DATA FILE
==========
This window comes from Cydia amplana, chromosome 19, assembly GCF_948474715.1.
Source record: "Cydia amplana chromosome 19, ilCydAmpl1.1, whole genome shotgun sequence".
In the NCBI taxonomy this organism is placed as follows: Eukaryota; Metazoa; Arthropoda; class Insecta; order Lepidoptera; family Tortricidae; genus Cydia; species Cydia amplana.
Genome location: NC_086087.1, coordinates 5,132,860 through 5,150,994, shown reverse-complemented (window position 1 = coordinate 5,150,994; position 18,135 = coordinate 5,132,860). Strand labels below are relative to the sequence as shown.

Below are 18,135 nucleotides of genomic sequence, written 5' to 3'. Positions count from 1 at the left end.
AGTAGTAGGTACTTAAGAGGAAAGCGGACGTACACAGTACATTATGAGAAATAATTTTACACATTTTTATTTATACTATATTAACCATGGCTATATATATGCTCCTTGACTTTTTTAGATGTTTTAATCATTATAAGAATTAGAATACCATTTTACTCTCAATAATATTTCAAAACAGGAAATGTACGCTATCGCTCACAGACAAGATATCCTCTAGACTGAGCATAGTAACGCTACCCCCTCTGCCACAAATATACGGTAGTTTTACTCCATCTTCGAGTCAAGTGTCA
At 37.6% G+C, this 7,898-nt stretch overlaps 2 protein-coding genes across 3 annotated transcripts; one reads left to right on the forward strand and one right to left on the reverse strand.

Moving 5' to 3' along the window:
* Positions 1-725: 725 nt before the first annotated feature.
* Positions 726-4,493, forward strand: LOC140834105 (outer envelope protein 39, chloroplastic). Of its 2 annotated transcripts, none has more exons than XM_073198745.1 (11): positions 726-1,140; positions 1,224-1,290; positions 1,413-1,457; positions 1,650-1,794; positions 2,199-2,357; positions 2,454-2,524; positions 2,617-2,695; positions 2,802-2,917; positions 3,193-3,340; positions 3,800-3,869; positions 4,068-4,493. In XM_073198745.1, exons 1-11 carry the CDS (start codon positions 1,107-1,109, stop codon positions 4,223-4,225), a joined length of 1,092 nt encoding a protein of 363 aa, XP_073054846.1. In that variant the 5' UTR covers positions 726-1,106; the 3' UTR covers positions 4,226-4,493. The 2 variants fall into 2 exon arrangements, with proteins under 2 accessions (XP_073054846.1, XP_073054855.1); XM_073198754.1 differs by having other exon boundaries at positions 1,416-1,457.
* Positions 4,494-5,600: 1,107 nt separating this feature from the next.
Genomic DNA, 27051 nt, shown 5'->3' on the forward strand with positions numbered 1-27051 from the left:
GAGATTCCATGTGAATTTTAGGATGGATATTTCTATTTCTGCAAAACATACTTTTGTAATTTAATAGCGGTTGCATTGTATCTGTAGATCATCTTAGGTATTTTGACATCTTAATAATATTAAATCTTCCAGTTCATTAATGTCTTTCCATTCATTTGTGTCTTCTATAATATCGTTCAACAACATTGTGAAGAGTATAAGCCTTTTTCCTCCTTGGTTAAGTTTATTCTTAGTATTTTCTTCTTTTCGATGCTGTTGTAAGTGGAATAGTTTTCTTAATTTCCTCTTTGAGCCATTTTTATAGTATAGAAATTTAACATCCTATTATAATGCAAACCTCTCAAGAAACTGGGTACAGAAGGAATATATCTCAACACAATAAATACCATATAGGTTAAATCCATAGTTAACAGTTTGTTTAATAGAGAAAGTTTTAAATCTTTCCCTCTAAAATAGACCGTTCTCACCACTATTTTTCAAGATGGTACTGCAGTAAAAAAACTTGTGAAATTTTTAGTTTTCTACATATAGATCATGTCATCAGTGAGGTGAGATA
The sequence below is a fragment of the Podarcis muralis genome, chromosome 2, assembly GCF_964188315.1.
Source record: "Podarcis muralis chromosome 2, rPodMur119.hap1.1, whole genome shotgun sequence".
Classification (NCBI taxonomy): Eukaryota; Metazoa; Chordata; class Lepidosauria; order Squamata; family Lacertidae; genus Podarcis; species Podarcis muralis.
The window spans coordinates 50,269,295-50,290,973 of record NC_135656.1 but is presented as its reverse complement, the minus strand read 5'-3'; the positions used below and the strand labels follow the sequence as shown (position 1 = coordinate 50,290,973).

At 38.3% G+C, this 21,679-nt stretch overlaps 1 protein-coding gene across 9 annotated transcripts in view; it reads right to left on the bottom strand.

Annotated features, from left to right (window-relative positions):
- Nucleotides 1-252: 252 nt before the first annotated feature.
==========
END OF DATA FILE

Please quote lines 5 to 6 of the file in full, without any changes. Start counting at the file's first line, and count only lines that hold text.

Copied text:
Below are 18,135 nucleotides of genomic sequence, written 5' to 3'. Positions count from 1 at the left end.
AGTAGTAGGTACTTAAGAGGAAAGCGGACGTACACAGTACATTATGAGAAATAATTTTACACATTTTTATTTATACTATATTAACCATGGCTATATATATGCTCCTTGACTTTTTTAGATGTTTTAATCATTATAAGAATTAGAATACCATTTTACTCTCAATAATATTTCAAAACAGGAAATGTACGCTATCGCTCACAGACAAGATATCCTCTAGACTGAGCATAGTAACGCTACCCCCTCTGCCACAAATATACGGTAGTTTTACTCCATCTTCGAGTCAAGTGTCA